Of social and cultural policy, all three articles are most concerned with the policy of Russification in Congress Poland. During and after the course of the rebellions in 1830-1831 and 1863, Russian attempts to wipe out Polish national identity and culture culminated. After the rebellion of 1830-1831, although Russian rulers agreed to keep Polish the official language of Congress Poland, it was a concession made in response to the requests of the western powers and frequently ignored.
            Russification reached its peak after the rebellion of 1863, however. After the Crimean War, Polish requests for reform mounted; Russian rulers were reminded of the rebellion of 1830. Because the revolutionaries were not well organized, they were quickly put down by Russian forces. Despite attempted intervention of the western powers regarding the future of Poland, Russia acted in accord with theories of Russian nationalism; a harsh policy of Russification resulted, legislation was directed against the church and Polish upper classes. Policies concerning the extermination of Polish nationality were also put into effect; Russian replaced Polish as the official language of the area, and Polish national colors were replaced by those of Russia.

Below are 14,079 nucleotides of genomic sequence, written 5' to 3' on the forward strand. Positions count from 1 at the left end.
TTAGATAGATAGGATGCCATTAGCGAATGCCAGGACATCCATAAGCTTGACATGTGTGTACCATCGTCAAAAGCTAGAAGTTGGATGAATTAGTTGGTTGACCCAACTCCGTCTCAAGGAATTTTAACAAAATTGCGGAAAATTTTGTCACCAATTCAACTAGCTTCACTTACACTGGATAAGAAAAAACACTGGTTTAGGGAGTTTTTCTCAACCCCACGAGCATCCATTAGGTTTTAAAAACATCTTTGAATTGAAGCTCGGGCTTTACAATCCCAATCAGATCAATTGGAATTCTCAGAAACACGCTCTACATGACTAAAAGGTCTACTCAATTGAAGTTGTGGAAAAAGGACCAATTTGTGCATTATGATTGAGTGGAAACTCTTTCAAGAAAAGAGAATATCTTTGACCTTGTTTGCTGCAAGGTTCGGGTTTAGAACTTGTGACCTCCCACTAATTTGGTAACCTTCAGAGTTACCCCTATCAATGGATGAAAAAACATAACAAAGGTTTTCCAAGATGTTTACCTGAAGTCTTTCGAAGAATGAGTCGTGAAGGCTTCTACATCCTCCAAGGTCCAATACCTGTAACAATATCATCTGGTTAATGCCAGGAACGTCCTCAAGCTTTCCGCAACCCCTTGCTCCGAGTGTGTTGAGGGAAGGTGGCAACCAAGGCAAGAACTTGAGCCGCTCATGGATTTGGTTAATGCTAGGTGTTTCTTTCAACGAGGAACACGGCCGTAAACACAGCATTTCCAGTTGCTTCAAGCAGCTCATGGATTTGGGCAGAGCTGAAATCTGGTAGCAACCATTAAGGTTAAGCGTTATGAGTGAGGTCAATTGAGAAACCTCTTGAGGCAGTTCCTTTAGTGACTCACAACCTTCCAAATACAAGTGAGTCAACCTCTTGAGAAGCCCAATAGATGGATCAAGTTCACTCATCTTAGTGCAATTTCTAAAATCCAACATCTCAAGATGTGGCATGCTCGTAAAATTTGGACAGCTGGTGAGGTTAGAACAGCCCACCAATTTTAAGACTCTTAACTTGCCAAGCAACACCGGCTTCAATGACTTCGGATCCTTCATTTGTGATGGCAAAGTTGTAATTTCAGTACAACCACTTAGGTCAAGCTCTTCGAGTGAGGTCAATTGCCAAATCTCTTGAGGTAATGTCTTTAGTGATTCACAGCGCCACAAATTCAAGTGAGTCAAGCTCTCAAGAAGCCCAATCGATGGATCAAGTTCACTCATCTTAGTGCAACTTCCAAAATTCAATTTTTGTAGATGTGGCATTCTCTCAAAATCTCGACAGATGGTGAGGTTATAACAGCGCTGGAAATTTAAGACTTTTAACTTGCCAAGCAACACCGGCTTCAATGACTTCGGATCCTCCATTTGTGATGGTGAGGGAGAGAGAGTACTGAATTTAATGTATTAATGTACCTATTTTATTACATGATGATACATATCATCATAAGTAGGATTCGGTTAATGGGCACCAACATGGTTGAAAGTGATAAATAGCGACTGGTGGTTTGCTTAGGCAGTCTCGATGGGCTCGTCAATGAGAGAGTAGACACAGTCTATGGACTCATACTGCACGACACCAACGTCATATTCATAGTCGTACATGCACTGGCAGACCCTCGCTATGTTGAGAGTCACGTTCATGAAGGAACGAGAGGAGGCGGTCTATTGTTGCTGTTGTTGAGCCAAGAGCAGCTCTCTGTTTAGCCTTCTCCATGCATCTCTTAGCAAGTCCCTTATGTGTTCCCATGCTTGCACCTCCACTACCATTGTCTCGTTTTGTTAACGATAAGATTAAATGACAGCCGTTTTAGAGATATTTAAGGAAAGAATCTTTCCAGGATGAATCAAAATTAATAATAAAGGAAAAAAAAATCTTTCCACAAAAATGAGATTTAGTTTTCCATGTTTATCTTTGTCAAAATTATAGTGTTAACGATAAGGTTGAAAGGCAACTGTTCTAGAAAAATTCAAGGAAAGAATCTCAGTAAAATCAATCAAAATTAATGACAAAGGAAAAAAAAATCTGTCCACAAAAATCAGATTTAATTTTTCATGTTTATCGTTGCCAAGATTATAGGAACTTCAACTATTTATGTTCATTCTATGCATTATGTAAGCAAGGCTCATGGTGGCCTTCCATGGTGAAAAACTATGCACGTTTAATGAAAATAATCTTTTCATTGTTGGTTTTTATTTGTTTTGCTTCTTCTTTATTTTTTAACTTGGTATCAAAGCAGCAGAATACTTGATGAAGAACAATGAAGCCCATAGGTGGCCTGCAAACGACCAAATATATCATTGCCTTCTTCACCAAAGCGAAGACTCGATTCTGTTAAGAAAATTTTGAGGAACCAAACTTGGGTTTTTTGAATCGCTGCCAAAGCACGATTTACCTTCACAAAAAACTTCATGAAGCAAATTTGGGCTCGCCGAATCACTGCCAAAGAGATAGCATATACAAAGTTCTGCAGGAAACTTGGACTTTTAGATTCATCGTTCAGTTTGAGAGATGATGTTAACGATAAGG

II.1.3.2 Analysis and Interpretation

Anskjaer, Geografisk-Statistisk Haandbog 1858-1863, Article: Polen

            This encyclopedia does not provide information concerning cultural and linguistic policies.

Meyers Konversationslexikon 1885-1892, Article: Polen